A couple of weeks ago I had the pleasure of speaking at the first of a series of free classes given by the Casting Society of America to diverse communities of actors and filmmakers within Los Angeles. The plan is to continue this series every other month.
Organized by the newly formed CSA Committee on Diversity (which is led by CSA Vice President Russell Boast, Leah Daniels Butler, and Michael Sanford) and sponsored in part by SAG-AFTRA and facilitated by Ann Thomas of Transgender Talent, LLC, the two-day seminar and interactive work session was attended by over 70 transgender performers and filmmakers and included casting directors Geralyn Flood, Jeremy Gordon, Jami Rudofsky, and Amanda Lenker Doyle.
Casting directors have been on the forefront of casting diverse actors for decades. Traditionally, we think outside the box. We are the first to suggest casting diverse actors to show our creative team how to flesh out the project with “real” people who reflect our society.
I gave a lecture that covered the skills it takes to be a casting director, how to get into the business, and what we’re looking for when we’re casting, along with tools that help actors navigate the business. As usual, I talked a lot about the one thing you can control in this crazy business: your perspective. Getting rid of the negativity and helplessness one may feel and replacing it with confidence and determination will get you through most any situation.
One woman who was a filmmaker and just starting out as an actor bemoaned the fact that there were so few opportunities for older Latinas. Our group of casting director teachers responded, “You’re a director. Do you have a camera? You can write? Create your own project and feature yourself. You have all the tools. Don’t wait for someone to ask you to the party.”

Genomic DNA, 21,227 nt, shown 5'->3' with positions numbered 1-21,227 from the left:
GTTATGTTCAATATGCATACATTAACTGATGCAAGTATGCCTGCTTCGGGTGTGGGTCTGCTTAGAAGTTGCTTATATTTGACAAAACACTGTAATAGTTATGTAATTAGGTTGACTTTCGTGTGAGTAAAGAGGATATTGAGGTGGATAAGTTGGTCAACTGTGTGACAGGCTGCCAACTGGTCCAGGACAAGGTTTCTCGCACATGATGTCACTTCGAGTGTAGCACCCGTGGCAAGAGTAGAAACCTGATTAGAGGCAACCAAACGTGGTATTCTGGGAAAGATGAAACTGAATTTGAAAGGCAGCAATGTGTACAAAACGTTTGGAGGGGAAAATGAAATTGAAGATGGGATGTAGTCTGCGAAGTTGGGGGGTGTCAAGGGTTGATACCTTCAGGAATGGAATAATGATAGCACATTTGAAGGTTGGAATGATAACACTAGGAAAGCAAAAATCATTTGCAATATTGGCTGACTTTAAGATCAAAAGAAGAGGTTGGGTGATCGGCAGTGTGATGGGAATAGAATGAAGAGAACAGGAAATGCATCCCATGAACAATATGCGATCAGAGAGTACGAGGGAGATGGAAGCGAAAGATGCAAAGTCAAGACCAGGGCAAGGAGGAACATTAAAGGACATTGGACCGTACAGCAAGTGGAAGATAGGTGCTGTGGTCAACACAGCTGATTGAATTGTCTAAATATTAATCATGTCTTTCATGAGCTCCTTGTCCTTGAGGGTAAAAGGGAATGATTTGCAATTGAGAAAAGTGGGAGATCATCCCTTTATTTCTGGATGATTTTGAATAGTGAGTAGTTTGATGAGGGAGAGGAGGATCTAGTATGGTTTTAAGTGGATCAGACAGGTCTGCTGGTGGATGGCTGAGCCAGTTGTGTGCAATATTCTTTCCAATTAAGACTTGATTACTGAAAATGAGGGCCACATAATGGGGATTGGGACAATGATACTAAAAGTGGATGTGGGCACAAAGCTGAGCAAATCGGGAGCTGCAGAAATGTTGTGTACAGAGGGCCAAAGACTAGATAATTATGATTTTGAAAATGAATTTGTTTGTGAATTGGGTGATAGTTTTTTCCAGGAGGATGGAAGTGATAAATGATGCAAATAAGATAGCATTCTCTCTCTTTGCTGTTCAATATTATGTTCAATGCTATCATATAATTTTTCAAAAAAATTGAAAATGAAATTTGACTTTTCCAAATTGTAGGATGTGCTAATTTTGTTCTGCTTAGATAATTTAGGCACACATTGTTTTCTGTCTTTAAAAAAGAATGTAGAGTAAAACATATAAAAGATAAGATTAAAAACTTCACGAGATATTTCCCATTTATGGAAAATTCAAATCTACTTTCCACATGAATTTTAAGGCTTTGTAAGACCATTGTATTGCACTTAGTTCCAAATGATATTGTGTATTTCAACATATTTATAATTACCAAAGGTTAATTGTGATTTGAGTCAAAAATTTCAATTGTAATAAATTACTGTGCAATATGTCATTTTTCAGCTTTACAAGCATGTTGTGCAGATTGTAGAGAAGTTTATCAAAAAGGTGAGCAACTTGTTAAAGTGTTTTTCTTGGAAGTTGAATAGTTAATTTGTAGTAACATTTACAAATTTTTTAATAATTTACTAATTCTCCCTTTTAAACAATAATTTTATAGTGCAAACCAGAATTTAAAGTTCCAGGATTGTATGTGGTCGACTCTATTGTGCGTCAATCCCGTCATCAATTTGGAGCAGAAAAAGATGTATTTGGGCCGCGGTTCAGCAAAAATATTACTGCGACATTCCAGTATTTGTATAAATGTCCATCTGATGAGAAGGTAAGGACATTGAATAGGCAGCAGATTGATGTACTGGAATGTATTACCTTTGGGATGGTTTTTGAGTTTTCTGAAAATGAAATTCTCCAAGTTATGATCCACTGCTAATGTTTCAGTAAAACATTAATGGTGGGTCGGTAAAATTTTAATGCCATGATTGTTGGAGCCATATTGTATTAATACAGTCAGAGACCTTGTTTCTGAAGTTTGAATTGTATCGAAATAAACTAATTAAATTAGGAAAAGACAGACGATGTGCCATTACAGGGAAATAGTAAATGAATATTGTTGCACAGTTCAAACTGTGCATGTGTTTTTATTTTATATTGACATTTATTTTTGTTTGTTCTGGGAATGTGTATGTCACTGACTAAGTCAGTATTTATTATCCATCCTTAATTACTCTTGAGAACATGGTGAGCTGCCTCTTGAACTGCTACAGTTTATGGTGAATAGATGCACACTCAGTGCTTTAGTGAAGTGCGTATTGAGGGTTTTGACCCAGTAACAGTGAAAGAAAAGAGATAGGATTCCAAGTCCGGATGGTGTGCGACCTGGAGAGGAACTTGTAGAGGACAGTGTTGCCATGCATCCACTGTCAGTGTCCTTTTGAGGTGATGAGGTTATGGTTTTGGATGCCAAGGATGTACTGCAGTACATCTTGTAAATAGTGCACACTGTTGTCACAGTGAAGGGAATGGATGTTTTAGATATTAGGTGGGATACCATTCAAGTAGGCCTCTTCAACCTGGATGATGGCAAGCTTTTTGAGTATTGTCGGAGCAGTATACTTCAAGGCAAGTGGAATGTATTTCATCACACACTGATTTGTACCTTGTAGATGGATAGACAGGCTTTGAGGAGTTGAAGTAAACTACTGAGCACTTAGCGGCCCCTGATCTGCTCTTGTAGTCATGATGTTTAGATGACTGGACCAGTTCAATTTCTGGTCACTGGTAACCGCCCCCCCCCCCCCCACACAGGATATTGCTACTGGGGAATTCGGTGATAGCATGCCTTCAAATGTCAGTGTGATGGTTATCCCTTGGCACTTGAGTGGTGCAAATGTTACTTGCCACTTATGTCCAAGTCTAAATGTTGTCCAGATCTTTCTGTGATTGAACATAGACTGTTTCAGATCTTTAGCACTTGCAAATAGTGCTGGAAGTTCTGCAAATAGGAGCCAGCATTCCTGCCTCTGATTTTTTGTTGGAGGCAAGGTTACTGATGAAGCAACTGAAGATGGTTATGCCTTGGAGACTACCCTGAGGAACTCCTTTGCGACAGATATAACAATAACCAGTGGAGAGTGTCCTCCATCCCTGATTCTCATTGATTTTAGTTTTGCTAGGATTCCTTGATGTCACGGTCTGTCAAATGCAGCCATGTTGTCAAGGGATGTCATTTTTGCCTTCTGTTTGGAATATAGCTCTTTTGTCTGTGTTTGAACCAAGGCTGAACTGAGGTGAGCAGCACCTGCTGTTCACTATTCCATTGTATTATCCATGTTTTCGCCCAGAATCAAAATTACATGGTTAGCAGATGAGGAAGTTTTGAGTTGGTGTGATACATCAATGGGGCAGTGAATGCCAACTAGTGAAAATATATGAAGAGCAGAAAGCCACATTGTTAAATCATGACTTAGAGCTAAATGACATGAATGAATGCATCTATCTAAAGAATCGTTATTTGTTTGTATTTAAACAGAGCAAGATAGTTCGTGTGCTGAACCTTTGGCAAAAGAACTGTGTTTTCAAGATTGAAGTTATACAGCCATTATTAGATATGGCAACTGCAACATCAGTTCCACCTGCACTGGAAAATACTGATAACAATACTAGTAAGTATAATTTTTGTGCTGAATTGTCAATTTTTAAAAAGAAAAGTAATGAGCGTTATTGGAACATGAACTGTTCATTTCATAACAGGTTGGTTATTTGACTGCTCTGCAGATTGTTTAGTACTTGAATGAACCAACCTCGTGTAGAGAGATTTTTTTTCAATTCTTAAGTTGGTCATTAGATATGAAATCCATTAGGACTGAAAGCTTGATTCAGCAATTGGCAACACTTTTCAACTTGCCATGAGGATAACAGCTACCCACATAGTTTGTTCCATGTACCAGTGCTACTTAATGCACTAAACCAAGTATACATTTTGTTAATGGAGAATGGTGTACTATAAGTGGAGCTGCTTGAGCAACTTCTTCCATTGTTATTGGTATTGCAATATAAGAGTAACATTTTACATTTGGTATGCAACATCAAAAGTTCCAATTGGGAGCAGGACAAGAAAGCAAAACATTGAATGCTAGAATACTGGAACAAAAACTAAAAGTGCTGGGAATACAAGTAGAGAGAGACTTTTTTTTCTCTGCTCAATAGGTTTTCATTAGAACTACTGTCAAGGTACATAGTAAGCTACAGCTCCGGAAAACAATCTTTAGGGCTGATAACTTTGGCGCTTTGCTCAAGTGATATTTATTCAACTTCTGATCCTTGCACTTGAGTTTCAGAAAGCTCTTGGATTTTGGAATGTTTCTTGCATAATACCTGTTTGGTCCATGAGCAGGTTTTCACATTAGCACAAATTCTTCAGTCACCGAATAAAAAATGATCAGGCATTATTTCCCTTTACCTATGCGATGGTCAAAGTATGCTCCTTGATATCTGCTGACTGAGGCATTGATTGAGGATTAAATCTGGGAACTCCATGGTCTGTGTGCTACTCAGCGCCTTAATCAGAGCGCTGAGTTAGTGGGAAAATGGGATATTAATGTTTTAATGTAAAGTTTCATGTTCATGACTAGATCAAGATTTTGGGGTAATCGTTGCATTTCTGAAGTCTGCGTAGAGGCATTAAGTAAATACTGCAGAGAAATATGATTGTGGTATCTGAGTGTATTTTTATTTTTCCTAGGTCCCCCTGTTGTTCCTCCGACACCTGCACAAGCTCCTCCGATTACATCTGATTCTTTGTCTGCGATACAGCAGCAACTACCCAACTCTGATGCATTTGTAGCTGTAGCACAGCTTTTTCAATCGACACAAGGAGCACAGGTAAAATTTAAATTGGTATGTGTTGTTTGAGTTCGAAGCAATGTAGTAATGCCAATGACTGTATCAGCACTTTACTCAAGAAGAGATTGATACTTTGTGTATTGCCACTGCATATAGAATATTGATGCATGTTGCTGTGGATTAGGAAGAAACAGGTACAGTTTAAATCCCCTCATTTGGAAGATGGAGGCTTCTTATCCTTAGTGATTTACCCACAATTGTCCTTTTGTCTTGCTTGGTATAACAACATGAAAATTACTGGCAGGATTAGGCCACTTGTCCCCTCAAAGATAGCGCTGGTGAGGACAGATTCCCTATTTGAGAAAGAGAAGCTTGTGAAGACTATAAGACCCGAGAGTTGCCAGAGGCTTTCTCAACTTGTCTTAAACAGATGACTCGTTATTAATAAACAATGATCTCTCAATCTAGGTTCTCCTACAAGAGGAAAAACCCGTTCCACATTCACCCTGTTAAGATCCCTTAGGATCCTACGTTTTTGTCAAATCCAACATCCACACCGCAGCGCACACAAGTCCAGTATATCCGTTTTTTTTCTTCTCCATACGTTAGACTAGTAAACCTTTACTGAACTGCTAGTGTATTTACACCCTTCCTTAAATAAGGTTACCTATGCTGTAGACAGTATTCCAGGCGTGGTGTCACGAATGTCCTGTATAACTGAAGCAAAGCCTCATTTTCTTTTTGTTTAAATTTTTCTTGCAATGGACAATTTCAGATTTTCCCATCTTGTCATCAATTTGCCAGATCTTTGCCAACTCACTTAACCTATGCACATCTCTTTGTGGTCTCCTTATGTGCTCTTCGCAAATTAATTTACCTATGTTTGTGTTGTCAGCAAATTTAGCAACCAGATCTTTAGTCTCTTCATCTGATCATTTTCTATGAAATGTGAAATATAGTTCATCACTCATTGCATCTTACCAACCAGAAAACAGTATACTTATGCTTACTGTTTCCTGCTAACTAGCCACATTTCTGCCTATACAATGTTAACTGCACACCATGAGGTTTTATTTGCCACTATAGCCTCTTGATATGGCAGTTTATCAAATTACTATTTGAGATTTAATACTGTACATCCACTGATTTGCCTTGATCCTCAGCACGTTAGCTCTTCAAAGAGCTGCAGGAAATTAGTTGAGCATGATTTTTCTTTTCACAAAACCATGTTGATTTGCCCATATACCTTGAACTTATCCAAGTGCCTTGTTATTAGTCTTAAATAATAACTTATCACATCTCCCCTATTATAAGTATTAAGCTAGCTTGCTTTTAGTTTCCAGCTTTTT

I interviewed Candis Cayne, the first transgender actor to be cast on a prime-time television series. “You’ve done an interview for the ‘It Gets Better’ campaign. Can you advise our readers how it gets better when they’re in the middle of difficult times?” Her response inspired the audience. “What you have to realize is that no matter how tough things are now, it will get better. It might take one month, five months, or more. But no matter how dark you’re feeling, you will find a place where you are accepted and will be able to shine and stay strong. It is so important to find a tribe. Surround yourself with people who understand and love you. With that kind of support, you really can get through anything.”
I asked her, “What do you do when you’re offered a role and you don’t feel that it accurately depicts a trans person?” Cayne responded, “I do one of two things. I discuss it with the writer or director and see if they will change it so it properly depicts the trans experience, or I walk away. I really feel like I can be true to the trans experience as an actor by only doing parts that are truthful on my end. But I also don’t want to change how characters react toward trans people. That’s not my job. My job as an actor is to create a meaningful character that is honest and true.”
Like this advice? Check out more of Marci Liroff's articles!
Known for her work in film and television, producer and casting director Marci Liroff has worked with some of the most successful directors in the world such as Steven Spielberg, Ridley Scott, Mark Waters, Christopher Nolan, Brad Bird, and Herbert Ross. While working at Fenton-Feinberg Casting, she, along with Mike Fenton, cast such films as “A Christmas Story,” “Poltergeist,” “E.T. – The Extra Terrestrial,” “Indiana Jones and the Temple of Doom,” and “Blade Runner.” After establishing her own casting company in 1983, Liroff cast “Footloose,” “St. Elmo's Fire,” “Pretty in Pink,” “The Iron Giant,” “The Spitfire Grill," “Untamed Heart," “Freaky Friday,” “Mean Girls,” “Ghosts of Girlfriends Past,” “Mr. Popper’s Penguins,” “Vampire Academy,” and the upcoming “The Sublime and Beautiful,” which she produced as well.
Liroff is also an acting coach, and her three-night Audition Bootcamp has empowered actors to view the audition process in a new light. The class spawned an online course available at Udemy entitled "How To Audition For Film and Television: Audition Bootcamp."